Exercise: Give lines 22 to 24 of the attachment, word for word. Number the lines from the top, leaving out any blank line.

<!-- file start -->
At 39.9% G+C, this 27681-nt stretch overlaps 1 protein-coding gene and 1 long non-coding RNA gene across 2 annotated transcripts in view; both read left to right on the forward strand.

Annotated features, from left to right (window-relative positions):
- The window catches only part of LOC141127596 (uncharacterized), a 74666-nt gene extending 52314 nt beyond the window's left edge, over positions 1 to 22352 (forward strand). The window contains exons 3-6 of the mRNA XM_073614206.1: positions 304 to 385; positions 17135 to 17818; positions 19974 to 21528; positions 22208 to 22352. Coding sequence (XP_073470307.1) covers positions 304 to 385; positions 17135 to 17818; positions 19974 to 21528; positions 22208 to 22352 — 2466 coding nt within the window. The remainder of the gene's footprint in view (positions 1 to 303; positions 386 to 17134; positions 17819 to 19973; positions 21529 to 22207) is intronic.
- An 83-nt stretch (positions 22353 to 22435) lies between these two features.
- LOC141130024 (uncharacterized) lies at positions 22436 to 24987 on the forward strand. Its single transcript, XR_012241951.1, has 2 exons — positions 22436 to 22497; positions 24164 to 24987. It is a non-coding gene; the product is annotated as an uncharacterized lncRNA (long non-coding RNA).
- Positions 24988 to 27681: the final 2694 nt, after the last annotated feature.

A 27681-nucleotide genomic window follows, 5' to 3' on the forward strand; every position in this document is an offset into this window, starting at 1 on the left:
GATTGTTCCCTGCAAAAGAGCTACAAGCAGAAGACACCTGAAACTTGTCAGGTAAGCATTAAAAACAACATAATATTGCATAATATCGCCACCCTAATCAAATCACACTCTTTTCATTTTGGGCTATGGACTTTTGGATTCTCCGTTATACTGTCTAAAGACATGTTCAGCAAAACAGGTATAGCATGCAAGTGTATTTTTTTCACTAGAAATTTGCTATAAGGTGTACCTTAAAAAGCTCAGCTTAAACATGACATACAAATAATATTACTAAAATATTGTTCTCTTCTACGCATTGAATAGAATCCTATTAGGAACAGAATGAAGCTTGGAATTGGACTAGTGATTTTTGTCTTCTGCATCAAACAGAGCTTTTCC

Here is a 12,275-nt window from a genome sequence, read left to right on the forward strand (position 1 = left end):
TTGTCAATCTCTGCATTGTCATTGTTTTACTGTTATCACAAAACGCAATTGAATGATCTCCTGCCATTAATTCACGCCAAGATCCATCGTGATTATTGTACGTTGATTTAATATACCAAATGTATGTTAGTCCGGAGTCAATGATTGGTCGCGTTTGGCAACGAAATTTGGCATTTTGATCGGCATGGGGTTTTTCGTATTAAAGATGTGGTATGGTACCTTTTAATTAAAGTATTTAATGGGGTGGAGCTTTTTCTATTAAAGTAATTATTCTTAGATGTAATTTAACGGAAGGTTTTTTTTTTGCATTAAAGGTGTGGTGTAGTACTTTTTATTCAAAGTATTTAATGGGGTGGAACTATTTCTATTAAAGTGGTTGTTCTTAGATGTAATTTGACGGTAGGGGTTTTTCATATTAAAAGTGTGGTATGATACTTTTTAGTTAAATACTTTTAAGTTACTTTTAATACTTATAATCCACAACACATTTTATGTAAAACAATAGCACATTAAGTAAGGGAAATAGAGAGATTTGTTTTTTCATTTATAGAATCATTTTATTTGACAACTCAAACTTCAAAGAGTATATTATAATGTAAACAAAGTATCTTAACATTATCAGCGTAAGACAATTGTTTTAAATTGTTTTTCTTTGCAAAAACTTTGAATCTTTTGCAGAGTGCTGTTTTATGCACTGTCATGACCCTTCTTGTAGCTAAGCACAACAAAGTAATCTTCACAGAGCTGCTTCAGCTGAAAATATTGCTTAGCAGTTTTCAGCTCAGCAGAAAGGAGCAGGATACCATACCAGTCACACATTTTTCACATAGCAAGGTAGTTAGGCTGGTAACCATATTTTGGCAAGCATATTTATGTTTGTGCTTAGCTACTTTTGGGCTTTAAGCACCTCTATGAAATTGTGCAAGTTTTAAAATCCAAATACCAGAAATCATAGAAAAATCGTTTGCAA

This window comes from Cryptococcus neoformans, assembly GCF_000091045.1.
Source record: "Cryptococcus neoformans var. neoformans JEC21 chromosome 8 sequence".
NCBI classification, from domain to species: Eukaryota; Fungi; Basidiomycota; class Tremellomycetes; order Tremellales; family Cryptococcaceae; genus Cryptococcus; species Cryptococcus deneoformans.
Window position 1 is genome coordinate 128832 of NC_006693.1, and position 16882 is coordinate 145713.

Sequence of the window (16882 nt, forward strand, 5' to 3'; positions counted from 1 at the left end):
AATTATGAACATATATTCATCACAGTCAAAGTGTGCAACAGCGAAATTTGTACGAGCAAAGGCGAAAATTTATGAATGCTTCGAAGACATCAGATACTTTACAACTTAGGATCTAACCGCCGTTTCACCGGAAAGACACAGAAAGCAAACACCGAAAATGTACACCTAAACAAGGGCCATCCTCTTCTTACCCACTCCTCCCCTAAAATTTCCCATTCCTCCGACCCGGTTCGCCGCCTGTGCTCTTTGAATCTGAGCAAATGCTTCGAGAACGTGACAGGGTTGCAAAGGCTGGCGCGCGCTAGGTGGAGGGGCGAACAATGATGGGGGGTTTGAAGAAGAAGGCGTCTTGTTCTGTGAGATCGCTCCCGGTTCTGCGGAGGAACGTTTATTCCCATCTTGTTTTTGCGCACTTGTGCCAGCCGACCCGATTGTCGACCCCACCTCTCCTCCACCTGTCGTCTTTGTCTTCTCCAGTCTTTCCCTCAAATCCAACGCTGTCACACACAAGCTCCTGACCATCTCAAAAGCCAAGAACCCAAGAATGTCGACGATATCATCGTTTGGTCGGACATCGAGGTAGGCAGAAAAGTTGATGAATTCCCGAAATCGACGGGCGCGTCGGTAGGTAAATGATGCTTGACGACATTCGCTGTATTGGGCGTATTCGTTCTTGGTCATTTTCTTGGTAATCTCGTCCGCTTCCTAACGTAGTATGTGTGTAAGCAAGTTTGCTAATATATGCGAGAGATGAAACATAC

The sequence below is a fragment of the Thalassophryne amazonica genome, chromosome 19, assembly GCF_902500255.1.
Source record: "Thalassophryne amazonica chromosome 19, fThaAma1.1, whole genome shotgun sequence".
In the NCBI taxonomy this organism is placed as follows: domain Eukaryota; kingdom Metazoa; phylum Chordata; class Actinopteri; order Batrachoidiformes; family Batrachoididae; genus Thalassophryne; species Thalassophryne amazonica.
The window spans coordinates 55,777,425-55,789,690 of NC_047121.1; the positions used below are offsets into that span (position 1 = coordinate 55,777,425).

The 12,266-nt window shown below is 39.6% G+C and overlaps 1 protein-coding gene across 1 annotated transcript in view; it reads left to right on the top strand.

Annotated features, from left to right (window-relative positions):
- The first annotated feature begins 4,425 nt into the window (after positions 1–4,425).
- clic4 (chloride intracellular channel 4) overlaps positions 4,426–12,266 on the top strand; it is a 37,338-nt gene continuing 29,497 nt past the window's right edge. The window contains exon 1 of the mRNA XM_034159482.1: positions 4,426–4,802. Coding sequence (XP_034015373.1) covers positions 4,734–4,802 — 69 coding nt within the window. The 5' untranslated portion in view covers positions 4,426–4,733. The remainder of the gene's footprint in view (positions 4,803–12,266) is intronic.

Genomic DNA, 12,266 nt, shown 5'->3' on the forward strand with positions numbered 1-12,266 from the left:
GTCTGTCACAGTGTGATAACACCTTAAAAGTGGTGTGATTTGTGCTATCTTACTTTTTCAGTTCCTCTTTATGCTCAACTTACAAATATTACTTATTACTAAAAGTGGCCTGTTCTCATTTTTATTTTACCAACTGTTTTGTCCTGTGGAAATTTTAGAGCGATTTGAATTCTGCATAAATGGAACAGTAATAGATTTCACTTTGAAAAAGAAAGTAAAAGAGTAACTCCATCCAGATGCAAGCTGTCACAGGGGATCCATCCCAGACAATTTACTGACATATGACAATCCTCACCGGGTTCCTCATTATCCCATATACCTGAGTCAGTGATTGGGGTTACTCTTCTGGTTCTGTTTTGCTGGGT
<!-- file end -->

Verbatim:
Annotated features, from left to right (window-relative positions):
- The first annotated feature begins 4,425 nt into the window (after positions 1–4,425).
- clic4 (chloride intracellular channel 4) overlaps positions 4,426–12,266 on the top strand; it is a 37,338-nt gene continuing 29,497 nt past the window's right edge. The window contains exon 1 of the mRNA XM_034159482.1: positions 4,426–4,802. Coding sequence (XP_034015373.1) covers positions 4,734–4,802 — 69 coding nt within the window. The 5' untranslated portion in view covers positions 4,426–4,733. The remainder of the gene's footprint in view (positions 4,803–12,266) is intronic.